Texas 4000 journeys through Brownwood on route to Alaska

On their trek from Austin, Texas to Anchorage, Alaska, the Coastal team of Sense Corp Texas 4000 for Cancer came through Brownwood Sunday with 26 of the 53 riders involved in this fundraising event. The Sense Corp Texas 4000 for Cancer is the longest charity bike ride in the world. 53 riders are pedaling over 4,500 miles on a journey that takes place from June 5 through August 13, 2010. This grueling ride takes determination, support, strength and dedication, and represents a metaphor for the battle against cancer.

The riders hope to accomplish a few things along the route. On their website, www.Texas4000.org, they explain their mission to share hope, knowledge, and charity from Texas to Alaska and beyond:

“We share hope by letting those touched by cancer know that people like us are riding for them and are determined to eliminate the disease. We share knowledge by bringing life-saving information about cancer prevention to communities large and small. We share charity by making a commitment to support cancer research and lead the charge in overcoming cancer.”

They also state that they ride for those fighting cancer, in memory of those lost to cancer, in support of those caring for loved ones suffering with cancer and that they ride to a future without cancer. Together they have raised over $279,000 to benefit cancer research.

AshtonDippel2One rider has some strong ties to Brownwood, her grandparents Billy and Elaine Dippel. Ashton Dippel, Rockies 2010 Team, has ridden 350 miles and raised $4,555. Ashton wrote the following in her biography:

Where do I start…I am from Menard, TX, which is a small town, and when I say small, I mean very small—population 1,606 to be exact. I graduated with a class of 33 (no joke), and spent my weekends driving down dirt roads and making 45-minute trips to the next town with a Sonic, just to turn around and drive back. Life in a town with only one stoplight has made me into the well-rounded woman I am today. My sister (17) is my best friend and is supportive of “almost” everything I do. My parents have been my backbone from day one and instilled in me the important values of doing my best and never giving up. The small community of Menard has become my second family and I always have someone to turn to. Attending a 1A high school of about 100 students total, I was able to participate in all sports and UIL programs. This has given me the chance to experience many challenges and accomplishments that most students in 4A and 5A schools never have the chance to. Becoming a student at the University of Texas was an adjustment, but has opened my eyes and expanded my horizons. From predator hunting to cheering at football games to snowboarding in Whistler, B.C., I feel that I have been fortunate to experience a plethora of different adventures. Even with this, I am up for an even greater challenge that will fulfill my heart.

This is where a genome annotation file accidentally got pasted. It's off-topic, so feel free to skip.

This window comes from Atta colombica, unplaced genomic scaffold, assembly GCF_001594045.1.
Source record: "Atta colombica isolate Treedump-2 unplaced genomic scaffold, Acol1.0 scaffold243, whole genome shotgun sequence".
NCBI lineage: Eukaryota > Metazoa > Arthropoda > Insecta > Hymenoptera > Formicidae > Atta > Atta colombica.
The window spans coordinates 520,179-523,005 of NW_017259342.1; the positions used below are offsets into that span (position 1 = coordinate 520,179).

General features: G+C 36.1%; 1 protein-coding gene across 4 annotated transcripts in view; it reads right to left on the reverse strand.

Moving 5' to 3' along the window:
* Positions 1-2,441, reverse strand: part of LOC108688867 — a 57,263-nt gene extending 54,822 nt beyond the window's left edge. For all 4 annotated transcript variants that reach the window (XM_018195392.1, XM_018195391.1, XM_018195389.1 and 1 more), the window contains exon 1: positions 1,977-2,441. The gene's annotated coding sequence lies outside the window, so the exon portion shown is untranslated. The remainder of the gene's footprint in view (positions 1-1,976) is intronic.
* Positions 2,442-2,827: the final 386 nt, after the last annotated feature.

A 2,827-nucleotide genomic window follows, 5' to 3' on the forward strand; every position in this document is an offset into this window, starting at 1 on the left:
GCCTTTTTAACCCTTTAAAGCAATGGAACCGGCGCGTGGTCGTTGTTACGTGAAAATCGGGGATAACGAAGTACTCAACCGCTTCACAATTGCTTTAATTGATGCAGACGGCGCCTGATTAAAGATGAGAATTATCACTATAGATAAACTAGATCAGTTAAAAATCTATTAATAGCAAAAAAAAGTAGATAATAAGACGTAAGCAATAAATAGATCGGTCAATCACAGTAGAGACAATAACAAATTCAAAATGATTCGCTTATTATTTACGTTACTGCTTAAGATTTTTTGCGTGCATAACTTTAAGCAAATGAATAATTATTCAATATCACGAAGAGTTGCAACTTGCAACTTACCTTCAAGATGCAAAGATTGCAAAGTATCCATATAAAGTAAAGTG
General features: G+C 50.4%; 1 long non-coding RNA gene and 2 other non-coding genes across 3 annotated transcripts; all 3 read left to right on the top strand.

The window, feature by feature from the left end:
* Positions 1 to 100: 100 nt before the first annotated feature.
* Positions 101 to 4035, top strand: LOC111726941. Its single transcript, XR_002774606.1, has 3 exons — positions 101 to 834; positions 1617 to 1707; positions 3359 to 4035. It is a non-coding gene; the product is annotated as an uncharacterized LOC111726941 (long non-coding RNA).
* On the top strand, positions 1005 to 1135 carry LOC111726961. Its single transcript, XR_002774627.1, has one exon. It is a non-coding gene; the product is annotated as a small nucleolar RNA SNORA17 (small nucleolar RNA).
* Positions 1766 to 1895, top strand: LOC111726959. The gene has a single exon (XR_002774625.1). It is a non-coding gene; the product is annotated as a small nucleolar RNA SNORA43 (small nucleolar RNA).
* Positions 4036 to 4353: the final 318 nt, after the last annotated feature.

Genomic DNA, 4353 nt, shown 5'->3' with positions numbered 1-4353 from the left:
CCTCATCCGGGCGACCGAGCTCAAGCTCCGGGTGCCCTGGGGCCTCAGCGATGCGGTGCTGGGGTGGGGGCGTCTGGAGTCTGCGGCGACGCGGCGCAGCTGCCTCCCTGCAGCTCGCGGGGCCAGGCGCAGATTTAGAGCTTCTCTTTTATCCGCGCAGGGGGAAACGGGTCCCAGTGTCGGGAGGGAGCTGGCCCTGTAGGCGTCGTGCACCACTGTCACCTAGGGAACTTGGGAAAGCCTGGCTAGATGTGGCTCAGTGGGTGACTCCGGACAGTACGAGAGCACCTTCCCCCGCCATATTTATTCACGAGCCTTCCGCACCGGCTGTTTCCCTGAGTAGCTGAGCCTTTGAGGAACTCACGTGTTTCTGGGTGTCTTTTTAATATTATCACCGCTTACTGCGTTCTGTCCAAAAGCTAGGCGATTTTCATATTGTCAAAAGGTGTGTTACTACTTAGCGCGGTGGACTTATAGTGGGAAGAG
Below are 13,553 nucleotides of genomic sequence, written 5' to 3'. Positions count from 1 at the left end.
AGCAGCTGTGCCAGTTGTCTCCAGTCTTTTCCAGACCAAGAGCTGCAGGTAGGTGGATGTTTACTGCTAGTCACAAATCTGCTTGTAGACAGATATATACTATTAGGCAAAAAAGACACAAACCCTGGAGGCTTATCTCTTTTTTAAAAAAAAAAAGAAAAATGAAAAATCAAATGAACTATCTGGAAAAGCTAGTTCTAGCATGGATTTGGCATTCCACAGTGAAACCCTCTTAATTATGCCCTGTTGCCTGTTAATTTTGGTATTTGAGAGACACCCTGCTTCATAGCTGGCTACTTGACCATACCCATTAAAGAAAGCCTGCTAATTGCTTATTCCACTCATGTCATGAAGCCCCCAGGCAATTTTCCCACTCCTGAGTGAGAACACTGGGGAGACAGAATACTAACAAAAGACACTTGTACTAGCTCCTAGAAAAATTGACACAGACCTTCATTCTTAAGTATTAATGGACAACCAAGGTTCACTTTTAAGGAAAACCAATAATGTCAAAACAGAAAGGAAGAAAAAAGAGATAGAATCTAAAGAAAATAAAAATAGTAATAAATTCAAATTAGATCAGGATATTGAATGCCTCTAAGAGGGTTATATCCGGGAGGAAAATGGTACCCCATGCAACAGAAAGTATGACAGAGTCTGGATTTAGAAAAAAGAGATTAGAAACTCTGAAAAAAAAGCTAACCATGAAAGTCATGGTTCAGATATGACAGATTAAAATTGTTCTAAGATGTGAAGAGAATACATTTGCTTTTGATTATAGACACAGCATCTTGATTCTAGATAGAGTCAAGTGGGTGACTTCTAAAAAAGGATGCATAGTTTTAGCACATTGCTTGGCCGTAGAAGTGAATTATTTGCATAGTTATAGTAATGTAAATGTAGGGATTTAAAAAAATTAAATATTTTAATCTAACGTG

I ride for Carolyn German (July 20, 1995 – April 2008)

For four years our family’s hunting business has worked with Brigid O’Donoghue, founder of the U.S.S.A. (United Special Sportsman Alliance) and provides a critically ill or disabled child with a chance to hunt. During Christmas break of 2007, Carolyn German and her family were sent to us by Brigid and left an impact on our entire family. Carolyn was diagnosed with Rhabdomayosarcoma (RMS). She was accompanied by her father, mother and younger brother. During the few days that they stayed with us, I developed a strong bond with this family; one that I never thought possible with someone I had just met. Carolyn had the positive spirit of any normal kid and didn’t seem to let her illness stop her from living her life. After she and her family returned to their hometown, Tomball, TX, I continued to keep in touch with them. That February, Carolyn was admitted to the Texas Children’s Hospital in Houston. Her tumor had taken over every internal organ in her body and was now growing outside of her. My mom and I made the five-hour drive to Houston to let Carolyn know that we had not forgotten about her. It was a surprise visit and even though Carolyn was dependent on high doses of morphine, she managed to show that high spirit and positive attitude. She allowed us to see where the tumor was exiting her small, frail body, which left my mother and I speechless. Usually cancer is an unseen silent killer, but I was able to see the actual thing that was taking over this young girl’s body, this thing that is ultimately killing her. It was as if you could just take it out and everything would be fine, but we all know it is not that simple. In April 2008 Carolyn passed away.